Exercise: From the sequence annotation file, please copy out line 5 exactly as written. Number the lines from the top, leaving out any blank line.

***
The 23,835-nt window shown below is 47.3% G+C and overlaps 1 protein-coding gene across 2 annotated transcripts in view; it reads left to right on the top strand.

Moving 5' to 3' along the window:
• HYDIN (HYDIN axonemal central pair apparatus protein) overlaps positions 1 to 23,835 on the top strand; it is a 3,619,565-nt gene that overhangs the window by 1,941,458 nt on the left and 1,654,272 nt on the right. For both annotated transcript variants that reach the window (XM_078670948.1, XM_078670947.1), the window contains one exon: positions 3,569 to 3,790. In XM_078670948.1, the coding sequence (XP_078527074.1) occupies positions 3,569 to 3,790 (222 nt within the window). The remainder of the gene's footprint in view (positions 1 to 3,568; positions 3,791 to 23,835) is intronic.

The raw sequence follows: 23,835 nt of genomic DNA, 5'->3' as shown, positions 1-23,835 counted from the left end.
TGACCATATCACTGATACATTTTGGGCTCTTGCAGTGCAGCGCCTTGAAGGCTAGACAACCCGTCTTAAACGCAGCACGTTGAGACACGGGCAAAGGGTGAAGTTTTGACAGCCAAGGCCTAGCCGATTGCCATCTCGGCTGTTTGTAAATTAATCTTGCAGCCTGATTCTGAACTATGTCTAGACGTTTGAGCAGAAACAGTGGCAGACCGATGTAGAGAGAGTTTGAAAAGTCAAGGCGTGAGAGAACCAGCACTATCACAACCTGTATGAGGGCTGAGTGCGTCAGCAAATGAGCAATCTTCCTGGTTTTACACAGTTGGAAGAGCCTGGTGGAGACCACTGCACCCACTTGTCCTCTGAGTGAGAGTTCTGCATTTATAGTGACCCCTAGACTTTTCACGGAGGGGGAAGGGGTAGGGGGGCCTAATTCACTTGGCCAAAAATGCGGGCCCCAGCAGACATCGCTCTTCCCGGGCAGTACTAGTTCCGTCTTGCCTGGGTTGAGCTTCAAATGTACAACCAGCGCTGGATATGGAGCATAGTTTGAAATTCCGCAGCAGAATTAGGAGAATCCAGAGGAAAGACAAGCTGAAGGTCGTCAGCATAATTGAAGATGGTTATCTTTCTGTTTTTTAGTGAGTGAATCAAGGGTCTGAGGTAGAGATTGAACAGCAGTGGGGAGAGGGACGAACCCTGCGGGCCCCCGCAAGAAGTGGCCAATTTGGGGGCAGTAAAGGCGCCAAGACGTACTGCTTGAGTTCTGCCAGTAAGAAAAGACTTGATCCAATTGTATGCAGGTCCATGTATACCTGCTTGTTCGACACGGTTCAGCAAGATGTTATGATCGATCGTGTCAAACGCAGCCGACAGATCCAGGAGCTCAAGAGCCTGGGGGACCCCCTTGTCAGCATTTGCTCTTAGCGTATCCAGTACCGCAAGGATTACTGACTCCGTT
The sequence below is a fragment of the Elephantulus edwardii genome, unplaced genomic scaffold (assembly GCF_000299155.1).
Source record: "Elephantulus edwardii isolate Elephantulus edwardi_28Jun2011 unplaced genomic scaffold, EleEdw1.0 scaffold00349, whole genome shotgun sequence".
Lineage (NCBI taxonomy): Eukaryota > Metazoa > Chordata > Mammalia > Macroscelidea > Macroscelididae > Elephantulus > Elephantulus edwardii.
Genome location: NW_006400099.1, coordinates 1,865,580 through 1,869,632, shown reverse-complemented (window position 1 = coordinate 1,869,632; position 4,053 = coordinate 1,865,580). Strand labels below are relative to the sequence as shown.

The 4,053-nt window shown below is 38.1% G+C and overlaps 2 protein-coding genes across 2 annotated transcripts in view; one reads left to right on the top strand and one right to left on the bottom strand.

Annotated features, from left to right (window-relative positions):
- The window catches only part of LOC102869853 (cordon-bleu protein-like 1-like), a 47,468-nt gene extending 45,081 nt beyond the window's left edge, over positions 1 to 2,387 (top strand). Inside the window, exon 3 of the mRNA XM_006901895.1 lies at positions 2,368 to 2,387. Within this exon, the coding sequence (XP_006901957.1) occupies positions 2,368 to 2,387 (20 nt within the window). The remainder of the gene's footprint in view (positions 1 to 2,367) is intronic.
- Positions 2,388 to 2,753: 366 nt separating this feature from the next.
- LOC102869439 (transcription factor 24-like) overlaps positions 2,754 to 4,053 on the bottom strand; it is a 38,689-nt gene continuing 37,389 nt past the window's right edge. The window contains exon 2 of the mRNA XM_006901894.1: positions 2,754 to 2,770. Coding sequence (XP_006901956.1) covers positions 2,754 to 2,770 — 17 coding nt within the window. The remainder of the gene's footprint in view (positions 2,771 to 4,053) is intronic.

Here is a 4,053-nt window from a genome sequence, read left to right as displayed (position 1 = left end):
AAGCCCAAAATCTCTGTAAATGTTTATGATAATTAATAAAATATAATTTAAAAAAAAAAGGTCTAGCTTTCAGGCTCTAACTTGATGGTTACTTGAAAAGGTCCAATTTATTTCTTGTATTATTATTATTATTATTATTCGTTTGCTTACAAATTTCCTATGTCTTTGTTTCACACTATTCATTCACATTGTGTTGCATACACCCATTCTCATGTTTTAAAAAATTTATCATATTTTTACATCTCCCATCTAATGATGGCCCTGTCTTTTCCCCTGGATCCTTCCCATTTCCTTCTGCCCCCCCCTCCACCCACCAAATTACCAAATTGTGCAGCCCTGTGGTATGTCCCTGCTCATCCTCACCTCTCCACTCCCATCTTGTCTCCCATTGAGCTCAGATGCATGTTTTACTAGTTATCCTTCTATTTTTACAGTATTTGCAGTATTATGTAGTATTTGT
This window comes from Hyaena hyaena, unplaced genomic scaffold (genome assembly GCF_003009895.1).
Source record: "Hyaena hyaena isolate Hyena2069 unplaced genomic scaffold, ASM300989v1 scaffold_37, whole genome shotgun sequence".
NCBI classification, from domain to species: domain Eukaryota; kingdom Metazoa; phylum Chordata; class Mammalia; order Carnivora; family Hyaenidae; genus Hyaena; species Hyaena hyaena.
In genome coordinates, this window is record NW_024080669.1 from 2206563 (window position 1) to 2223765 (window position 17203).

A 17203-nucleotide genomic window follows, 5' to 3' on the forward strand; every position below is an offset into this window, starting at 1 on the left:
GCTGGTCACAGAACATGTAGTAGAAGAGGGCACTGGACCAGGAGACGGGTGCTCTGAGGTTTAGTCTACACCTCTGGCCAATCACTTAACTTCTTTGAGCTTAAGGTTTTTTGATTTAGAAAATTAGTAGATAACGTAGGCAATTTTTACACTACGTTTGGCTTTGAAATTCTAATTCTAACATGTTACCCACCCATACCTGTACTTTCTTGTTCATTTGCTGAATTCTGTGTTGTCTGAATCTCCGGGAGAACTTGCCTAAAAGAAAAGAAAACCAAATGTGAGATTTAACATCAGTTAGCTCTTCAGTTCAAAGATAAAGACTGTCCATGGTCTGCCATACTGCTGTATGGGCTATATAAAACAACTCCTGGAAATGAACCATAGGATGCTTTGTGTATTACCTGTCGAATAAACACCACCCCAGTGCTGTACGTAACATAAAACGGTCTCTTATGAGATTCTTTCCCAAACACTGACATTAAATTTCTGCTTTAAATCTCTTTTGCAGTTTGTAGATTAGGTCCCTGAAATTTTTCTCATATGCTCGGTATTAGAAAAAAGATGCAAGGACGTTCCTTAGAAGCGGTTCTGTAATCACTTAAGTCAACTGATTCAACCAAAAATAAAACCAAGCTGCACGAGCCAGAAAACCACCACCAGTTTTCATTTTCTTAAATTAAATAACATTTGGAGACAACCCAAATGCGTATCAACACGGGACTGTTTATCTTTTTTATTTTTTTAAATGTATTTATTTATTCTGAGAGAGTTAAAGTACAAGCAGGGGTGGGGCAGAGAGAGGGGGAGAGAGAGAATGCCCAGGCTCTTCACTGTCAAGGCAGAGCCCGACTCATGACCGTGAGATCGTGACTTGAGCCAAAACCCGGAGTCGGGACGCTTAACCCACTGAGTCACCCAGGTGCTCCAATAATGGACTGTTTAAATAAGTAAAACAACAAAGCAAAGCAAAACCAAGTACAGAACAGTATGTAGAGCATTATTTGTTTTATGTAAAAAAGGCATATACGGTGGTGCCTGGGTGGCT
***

TGACCATATCACTGATACATTTTGGGCTCTTGCAGTGCAGCGCCTTGAAGGCTAGACAACCCGTCTTAAACGCAGCACGTTGAGACACGGGCAAAGGGTGAAGTTTTGACAGCCAAGGCCTAGCCGATTGCCATCTCGGCTGTTTGTAAATTAATCTTGCAGCCTGATTCTGAACTATGTCTAGACGTTTGAGCAGAAACAGTGGCAGACCGATGTAGAGAGAGTTTGAAAAGTCAAGGCGTGAGAGAACCAGCACTATCACAACCTGTATGAGGGCTGAGTGCGTCAGCAAATGAGCAATCTTCCTGGTTTTACACAGTTGGAAGAGCCTGGTGGAGACCACTGCACCCACTTGTCCTCTGAGTGAGAGTTCTGCATTTATAGTGACCCCTAGACTTTTCACGGAGGGGGAAGGGGTAGGGGGGCCTAATTCACTTGGCCAAAAATGCGGGCCCCAGCAGACATCGCTCTTCCCGGGCAGTACTAGTTCCGTCTTGCCTGGGTTGAGCTTCAAATGTACAACCAGCGCTGGATATGGAGCATAGTTTGAAATTCCGCAGCAGAATTAGGAGAATCCAGAGGAAAGACAAGCTGAAGGTCGTCAGCATAATTGAAGATGGTTATCTTTCTGTTTTTTAGTGAGTGAATCAAGGGTCTGAGGTAGAGATTGAACAGCAGTGGGGAGAGGGACGAACCCTGCGGGCCCCCGCAAGAAGTGGCCAATTTGGGGGCAGTAAAGGCGCCAAGACGTACTGCTTGAGTTCTGCCAGTAAGAAAAGACTTGATCCAATTGTATGCAGGTCCATGTATACCTGCTTGTTCGACACGGTTCAGCAAGATGTTATGATCGATCGTGTCAAACGCAGCCGACAGATCCAGGAGCTCAAGAGCCTGGGGGACCCCCTTGTCAGCATTTGCTCTTAGCGTATCCAGTACCGCAAGGATTACTGACTCCGTT